education, Girl Shaming, Humour, Rants, School Dress Code, Teacher

Newsflash: Girls Are Not Distractions

The school dress code issue has reared its ugly head once again and everyone is acting like this is a brand-new problem.

Seriously? Every generation of adults since the beginning of time has felt that the younger generation dresses inappropriately.

Those kids are too sexual! Too sloppy! Just plain disrespectful!

(Photo: US magazine)
(Madonna – the queen of wearing underwear as outerwear. Photo: US magazine)

The problem now is that we are supposed to have evolved. As a society, we are supposed to understand that girls are not objects and boys are not weak-willed lust-machines controlled by their hormones.

We need to give our children some credit.

Saying that girls need to watch the way they dress because they could distract the boys is insulting to both boys and girls. And it’s sexist. Honestly, I spent most of my school years distracted by boys. And they weren’t scantily dressed boys. Just boys. Cute boys. Funny boys. Bad boys. It’s a wonder I graduated.

In the midst of the debate surrounding “appropriate” dress for students, we have forgotten one important factor – the students themselves.

Feeling like you belong somewhere is a basic human need. Children and teens spend most of their waking hours in school, so it makes sense that they would want to feel like they belonged to their peer group.

Quick. What’s an easy way to feel like you belong to a group?

Dress like the group.

You may not the smartest or the best athlete or the most talented musician, but when you are dressed like your peers, at least you belong to the group in one way.

Some of our dress code rules are so outdated that they were in place when I was in high school.

For example, take the finger-tip rule (please…take it.)

I did some research (ie. I went shopping at the mall) and discovered that it is damn near impossible to find shorts that meet the “fingertip rule”. Most of my shorts (and keep in mind that I am OLD) don’t meet the fingertip rule.

TAYLOR SWIFT in Short Shorts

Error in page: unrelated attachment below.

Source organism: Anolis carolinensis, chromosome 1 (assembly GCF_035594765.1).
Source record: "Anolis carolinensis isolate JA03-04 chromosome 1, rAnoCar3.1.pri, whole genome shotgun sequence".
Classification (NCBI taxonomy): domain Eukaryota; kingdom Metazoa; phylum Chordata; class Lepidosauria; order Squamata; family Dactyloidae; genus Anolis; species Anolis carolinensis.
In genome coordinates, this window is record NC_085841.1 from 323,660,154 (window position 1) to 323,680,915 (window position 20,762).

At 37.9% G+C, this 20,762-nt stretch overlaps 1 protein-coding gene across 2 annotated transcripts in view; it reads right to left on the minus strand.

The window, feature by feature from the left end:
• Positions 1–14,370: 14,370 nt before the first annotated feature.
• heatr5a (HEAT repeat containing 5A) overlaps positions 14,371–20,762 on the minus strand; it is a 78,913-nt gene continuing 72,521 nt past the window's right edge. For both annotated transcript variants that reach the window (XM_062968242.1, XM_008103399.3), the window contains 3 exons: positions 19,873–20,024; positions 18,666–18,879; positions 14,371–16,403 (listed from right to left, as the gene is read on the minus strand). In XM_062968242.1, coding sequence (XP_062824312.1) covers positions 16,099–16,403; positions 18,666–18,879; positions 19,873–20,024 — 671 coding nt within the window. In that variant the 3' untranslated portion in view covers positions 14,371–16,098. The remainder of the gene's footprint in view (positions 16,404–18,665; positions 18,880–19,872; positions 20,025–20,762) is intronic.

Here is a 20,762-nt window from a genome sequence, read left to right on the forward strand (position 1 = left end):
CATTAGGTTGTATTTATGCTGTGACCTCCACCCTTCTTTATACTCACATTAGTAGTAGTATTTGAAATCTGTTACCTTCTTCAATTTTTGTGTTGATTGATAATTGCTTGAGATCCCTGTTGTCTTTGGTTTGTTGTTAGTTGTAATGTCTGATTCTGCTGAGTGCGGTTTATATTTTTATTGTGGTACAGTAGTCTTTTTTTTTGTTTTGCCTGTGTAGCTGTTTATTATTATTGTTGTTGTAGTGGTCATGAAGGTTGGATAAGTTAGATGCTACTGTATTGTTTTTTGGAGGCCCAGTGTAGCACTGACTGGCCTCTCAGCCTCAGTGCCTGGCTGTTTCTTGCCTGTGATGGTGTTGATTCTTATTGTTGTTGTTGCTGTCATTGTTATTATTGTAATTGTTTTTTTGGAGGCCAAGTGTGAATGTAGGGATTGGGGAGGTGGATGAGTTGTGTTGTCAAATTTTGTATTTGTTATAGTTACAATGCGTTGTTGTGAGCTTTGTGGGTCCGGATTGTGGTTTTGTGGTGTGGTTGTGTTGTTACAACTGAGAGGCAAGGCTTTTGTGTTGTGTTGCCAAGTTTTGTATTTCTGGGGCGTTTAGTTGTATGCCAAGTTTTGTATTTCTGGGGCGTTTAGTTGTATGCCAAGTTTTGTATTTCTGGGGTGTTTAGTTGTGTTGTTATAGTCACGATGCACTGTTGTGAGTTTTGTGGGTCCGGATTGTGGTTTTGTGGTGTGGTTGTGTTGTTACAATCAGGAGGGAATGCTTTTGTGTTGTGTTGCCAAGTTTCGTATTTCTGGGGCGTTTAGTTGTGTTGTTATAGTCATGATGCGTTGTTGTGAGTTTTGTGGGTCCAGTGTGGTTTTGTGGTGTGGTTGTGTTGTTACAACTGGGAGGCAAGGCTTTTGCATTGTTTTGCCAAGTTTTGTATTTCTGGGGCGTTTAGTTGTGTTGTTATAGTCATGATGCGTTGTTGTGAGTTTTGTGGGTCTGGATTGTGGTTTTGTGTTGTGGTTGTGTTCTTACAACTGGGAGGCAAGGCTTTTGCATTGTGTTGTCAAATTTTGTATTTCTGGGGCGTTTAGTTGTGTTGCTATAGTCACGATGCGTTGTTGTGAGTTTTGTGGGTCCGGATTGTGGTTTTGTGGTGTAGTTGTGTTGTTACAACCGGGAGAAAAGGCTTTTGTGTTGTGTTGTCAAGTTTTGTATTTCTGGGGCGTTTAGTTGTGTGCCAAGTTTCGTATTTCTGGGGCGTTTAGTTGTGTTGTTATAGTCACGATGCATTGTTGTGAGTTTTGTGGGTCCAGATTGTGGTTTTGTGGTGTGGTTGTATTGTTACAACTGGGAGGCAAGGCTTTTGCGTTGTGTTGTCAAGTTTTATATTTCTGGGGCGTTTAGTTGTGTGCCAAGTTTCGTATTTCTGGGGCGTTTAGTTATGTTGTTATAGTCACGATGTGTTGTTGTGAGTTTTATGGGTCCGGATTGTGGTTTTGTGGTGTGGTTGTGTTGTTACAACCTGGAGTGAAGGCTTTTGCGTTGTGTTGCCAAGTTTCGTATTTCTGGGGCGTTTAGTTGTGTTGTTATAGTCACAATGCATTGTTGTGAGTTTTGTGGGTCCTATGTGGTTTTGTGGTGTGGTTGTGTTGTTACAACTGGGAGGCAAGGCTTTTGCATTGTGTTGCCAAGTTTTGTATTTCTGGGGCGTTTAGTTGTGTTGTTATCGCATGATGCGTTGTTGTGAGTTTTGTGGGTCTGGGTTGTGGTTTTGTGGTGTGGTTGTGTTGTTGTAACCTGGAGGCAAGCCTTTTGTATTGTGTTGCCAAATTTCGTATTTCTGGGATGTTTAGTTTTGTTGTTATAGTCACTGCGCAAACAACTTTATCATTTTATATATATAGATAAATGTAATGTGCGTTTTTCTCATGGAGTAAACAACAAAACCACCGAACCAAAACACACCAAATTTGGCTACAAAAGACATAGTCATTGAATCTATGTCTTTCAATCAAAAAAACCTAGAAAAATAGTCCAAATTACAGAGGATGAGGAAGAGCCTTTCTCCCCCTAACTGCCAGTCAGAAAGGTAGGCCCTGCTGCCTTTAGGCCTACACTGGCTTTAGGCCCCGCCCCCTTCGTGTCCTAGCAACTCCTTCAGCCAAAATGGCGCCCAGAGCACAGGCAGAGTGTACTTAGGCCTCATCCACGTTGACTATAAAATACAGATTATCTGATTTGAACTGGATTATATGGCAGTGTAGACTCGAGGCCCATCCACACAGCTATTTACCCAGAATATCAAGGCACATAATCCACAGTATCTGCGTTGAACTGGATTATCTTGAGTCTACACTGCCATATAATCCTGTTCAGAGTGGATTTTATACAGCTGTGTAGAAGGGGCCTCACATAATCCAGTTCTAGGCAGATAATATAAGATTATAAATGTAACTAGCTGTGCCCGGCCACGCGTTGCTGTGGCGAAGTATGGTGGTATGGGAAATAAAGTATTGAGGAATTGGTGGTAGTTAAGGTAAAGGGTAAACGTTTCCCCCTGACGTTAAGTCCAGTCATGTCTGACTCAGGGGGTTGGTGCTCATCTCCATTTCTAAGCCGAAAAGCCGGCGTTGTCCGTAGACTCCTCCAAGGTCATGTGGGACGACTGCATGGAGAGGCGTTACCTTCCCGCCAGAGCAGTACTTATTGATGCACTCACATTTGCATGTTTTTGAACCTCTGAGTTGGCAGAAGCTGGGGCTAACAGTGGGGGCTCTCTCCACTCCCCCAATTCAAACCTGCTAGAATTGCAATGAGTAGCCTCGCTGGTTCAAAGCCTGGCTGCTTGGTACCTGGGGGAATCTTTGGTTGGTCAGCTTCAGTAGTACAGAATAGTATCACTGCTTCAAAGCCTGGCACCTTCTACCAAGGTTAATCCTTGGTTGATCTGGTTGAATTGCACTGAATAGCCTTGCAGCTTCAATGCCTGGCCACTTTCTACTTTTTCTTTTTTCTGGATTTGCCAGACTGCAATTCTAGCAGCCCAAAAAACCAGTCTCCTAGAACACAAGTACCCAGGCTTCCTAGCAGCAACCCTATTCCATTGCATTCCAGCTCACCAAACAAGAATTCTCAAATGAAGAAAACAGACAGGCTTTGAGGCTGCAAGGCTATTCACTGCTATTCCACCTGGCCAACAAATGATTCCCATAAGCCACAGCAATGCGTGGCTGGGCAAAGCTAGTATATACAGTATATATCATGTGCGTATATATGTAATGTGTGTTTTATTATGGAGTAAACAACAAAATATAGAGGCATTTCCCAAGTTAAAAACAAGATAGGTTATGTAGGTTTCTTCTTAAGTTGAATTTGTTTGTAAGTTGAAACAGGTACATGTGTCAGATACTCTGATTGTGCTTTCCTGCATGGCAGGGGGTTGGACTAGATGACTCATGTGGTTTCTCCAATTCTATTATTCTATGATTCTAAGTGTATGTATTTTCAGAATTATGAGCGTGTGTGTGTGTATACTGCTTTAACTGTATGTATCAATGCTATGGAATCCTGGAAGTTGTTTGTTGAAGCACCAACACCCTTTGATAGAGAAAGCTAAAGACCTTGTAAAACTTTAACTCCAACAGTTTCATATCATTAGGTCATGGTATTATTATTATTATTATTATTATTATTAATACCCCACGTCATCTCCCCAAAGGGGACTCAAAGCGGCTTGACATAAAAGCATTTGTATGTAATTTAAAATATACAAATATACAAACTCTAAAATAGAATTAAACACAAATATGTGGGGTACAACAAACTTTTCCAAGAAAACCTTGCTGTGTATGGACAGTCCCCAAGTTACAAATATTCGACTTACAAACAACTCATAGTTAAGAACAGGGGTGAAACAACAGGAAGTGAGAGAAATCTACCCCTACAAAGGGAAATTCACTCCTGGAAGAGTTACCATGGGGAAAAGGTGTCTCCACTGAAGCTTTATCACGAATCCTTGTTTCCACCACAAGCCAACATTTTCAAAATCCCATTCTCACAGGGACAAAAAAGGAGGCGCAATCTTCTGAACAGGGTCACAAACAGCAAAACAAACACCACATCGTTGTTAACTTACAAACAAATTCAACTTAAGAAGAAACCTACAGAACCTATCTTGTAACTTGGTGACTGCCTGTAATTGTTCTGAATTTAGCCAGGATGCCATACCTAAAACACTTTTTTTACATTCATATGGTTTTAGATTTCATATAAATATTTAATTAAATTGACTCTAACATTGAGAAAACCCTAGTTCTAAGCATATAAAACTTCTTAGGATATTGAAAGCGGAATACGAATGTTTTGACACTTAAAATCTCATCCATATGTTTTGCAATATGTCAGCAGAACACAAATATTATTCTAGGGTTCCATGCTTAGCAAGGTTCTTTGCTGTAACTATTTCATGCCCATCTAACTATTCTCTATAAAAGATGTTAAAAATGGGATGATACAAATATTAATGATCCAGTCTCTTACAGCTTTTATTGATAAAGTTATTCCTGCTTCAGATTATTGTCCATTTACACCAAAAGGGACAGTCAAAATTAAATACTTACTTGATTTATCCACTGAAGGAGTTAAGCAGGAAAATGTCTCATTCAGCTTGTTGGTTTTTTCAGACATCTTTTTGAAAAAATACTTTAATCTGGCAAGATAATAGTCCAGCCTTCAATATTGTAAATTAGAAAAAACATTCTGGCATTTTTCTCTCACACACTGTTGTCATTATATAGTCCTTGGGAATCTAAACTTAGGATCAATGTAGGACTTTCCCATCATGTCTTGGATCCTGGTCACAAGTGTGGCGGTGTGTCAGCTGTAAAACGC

Yes, school is for learning all about math and reading and writing, but it’s also for learning how to maneuver social situations and for figuring out where you fit in the world. Middle-school kids tend to want to blend in with each other. If you have to wear shorts that are so long your mini-van driving mom wouldn’t wear them, then you are probably not going to feel good about yourself. Unless every other girl in the school is wearing the same dowdy looking shorts, you will probably feel like you are out of the loop.

Another part of the problem is that the rules are generally not enforced equally across the board. What ends up happening instead is that some girls are targeted and told that their outfits are inappropriate, while others sashay by without nary a word said. One day, I watched as a 12-year-old girl had her skirt inspected by a teacher and the principal, in the middle of the hall during the lunch hour.

While she stood there, mortified, a half-dozen girls walked by in similar outfits and none of them were called to task for breaking the dress code. This girl just happened to have a teacher who felt that since the rule was in place, it was her job to enforce it. The girl being called out for her short skirt was also pretty. (And we all know pretty girls distract the boys…so, stop it…stop being so pretty, pretty girls.) I don’t blame her teacher. She was damned if she did and damned if she didn’t. (And don’t even get me started on the male teachers. If they say something, they can be accused of leering at the young girls and if they don’t, they are accused of ignoring the “problem”.)

Girls who develop more quickly than their peers often get dinged with the dress code, too. They may be wearing the same the shirt and skirt set as their peers and yet because they look like curvy young women, they are told their outfit is inappropriate.

I am (generally) a rule follower. If the rule of the school is that your shorts should be a certain length and your belly button shouldn’t show and your underwear should stay under your clothes, then I think the rules should be enforced  for everyone OR the rules should be changed.